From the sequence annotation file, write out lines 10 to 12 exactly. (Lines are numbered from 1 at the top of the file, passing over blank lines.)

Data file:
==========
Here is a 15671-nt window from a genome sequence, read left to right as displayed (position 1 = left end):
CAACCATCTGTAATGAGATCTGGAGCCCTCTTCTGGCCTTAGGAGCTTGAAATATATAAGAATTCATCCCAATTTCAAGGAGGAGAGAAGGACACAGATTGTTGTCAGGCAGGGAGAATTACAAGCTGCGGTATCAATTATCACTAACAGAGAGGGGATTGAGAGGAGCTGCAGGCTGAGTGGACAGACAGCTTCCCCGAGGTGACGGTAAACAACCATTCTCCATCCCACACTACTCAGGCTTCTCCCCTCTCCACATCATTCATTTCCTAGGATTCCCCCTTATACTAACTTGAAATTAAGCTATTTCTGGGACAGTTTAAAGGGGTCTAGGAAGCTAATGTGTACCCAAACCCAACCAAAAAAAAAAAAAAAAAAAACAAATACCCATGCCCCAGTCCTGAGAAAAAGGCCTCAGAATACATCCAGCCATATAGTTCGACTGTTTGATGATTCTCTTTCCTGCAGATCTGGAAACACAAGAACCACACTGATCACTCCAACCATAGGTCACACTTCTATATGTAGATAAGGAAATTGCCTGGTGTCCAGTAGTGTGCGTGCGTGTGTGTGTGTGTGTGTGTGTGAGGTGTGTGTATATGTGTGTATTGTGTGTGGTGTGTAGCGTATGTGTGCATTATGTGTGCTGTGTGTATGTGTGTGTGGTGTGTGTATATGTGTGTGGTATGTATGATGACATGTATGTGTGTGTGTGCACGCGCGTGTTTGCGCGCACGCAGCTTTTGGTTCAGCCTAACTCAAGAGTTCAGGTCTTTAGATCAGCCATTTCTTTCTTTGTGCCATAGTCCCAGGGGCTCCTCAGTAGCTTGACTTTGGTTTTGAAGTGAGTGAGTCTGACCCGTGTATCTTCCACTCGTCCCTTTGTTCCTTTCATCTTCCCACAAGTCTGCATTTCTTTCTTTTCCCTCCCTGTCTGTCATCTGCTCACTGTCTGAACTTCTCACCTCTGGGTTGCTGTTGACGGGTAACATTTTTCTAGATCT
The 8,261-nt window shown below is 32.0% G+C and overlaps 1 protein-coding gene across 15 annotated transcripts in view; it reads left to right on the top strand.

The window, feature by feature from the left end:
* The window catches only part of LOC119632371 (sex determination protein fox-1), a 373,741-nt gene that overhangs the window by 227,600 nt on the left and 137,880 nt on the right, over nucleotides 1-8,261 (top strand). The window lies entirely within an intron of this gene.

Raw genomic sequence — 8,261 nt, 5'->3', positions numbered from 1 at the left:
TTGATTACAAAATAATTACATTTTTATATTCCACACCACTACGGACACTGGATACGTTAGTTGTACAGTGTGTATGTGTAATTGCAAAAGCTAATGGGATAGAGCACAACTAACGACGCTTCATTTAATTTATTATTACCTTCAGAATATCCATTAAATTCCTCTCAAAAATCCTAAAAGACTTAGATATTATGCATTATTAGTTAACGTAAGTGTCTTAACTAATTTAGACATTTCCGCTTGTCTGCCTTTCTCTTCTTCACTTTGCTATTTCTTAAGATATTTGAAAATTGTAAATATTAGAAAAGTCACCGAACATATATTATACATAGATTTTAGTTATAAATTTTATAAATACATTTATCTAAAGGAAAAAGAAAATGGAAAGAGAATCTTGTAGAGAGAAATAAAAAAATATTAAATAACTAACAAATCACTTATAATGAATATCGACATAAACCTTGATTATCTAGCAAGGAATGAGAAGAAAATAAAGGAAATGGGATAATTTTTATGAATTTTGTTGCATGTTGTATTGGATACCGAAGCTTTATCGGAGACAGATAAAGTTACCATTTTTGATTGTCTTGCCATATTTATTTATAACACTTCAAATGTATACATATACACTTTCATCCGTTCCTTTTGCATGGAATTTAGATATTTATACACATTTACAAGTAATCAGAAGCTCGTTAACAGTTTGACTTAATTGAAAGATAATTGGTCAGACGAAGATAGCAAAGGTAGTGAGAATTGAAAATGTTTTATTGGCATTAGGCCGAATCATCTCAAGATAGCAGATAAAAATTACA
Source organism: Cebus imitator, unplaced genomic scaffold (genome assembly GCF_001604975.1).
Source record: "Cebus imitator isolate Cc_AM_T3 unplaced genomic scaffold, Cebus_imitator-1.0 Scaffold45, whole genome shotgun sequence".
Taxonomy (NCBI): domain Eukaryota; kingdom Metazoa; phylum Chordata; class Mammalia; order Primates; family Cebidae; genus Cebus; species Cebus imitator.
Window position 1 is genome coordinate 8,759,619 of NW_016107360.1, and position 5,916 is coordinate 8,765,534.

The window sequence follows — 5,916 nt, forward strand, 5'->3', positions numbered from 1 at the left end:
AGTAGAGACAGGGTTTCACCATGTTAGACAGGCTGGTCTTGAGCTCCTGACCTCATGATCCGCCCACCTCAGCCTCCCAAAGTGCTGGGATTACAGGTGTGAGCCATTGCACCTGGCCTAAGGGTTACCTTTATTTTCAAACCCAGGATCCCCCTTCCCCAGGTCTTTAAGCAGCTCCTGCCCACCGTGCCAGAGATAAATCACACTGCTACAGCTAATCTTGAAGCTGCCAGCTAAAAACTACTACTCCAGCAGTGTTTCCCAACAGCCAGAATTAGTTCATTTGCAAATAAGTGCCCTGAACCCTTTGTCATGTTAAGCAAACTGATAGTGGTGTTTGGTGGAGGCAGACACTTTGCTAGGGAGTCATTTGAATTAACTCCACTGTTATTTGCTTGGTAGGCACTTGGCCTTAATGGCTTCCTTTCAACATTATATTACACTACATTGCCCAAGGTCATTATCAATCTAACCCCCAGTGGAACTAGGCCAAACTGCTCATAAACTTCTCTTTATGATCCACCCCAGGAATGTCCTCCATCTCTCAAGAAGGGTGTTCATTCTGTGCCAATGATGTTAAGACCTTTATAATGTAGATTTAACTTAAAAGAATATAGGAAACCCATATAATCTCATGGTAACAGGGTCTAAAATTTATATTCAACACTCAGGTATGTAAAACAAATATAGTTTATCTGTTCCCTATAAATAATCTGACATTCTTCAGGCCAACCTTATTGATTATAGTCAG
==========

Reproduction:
Taxonomy (NCBI): domain Eukaryota; kingdom Metazoa; phylum Chordata; class Mammalia; order Primates; family Cebidae; genus Cebus; species Cebus imitator.
Window position 1 is genome coordinate 8,759,619 of NW_016107360.1, and position 5,916 is coordinate 8,765,534.

The window sequence follows — 5,916 nt, forward strand, 5'->3', positions numbered from 1 at the left end: